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The Hawk News

The Student News Site of St. Joseph's University

The Hawk News

The Student News Site of St. Joseph's University

The Hawk News

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Former spring concert performer dies


Students mourn rapper Mac Miller

St. Joe’s students showed up to Michael J. Hagan Arena in droves on the night of the 2017 Spring Concert. They waited outside for hours in the late April heat and as the doors opened, crowds funnelled into the arena and gathered around the concert stage. A low buzz of excitement and chatter began, continuing through the opening act, until the headliner made his entrance.

Suddenly, the lights dimmed. The stage lit up, the buzz grew to a massive roar and rapper Mac Miller took the stage, delivering an electric performance of his major hits.

Miller, a noted presence in underground rap who was best known for his songwriting and producing work, died on Sept. 7 at age 26.

Born Malcolm McCormick in Pittsburgh, Pa., Miller has been near and dear in the hearts of young people, including many St. Joe’s students since his performance at the 2017 Spring Concert.

Sabrina Schielein ’18, who served as co-chair for the Spring Concert Committee that year, said having Miller perform was a big turning point for the program.

“I had never seen such a positive response from students after revealing the artist,” Schielein said. “I think our generation really grew up with Mac’s music.”

The energy from the students during Miller’s performance was among the best responses to a Spring Concert event that Schielein had seen in her four years on the executive board. Ticket sales doubled from the year before, allowing the committee to restore the events popularity.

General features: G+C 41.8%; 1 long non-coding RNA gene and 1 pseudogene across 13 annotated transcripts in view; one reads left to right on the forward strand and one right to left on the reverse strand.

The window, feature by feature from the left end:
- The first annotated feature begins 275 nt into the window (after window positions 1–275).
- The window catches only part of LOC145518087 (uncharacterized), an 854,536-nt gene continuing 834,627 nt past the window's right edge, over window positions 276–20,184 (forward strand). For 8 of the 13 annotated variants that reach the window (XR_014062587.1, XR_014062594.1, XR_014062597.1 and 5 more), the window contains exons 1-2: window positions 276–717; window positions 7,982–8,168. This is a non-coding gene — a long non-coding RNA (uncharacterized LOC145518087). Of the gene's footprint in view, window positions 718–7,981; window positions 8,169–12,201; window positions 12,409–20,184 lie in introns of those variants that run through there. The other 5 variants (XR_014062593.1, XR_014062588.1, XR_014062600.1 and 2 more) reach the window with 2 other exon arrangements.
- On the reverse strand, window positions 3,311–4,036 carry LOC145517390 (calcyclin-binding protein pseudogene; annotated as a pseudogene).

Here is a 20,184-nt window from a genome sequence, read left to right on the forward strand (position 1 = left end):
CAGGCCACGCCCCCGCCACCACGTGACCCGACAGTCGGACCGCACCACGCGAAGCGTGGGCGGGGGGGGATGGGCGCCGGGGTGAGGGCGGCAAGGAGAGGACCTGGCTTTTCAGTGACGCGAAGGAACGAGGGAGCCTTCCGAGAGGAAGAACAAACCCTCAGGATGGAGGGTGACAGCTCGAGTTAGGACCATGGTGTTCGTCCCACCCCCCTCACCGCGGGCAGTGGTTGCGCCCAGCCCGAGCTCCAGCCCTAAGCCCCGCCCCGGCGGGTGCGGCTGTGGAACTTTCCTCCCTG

“The year before my co-chair term, ticket sales at SJU had been the lowest they had seen in over 10 years,” Schielein said. “We were under pressure from the school with a chance to lose the show completely if students weren’t showing interest.”

Tim Krupski ’19, a fan of Miller, said he regretted not being able to see him perform on Hawk Hill.

“I didn’t know that would be one of the last chances I had to see him perform,” Krupski said. “That’s what I think hits home most for me about his death: you never know what people are actually going through until something tragic like this happens.”

While Miller’s sudden death is unsettling for his audience, the legacy of his rap career will live on.

Pat Dolan ’19 said that he listened to Miller when he was younger and although he has passed away, will always listen to his music.

“I remember sitting in my room with my friends watching his music videos on YouTube when I was in eighth grade,” Dolan said. “I grew up listening to Mac. It feels like a piece of my adolescence died when he died.”

Dolan said what he admires most about Miller’s music is how he always wrote personal, relatable lyrics in songs like “Senior Skip Day” and “What’s the Use,” the latter being a track off his last album, the critically acclaimed “Swimming.” “He rapped about everything from skipping class in high school to his struggles with mental illness and addiction,” Dolan said. “His music is relatable to everyone.”

Schielein said she has never seen so many reactions from her generation over a celebrity’s death. She added that she will continue to admire Miller for his strength as a person, as well as his music career.

“Mac left a good example that being vulnerable about how you’re feeling doesn’t make you weak,” Schielein said. “It takes someone strong to open up and verbalize what they are going through.”

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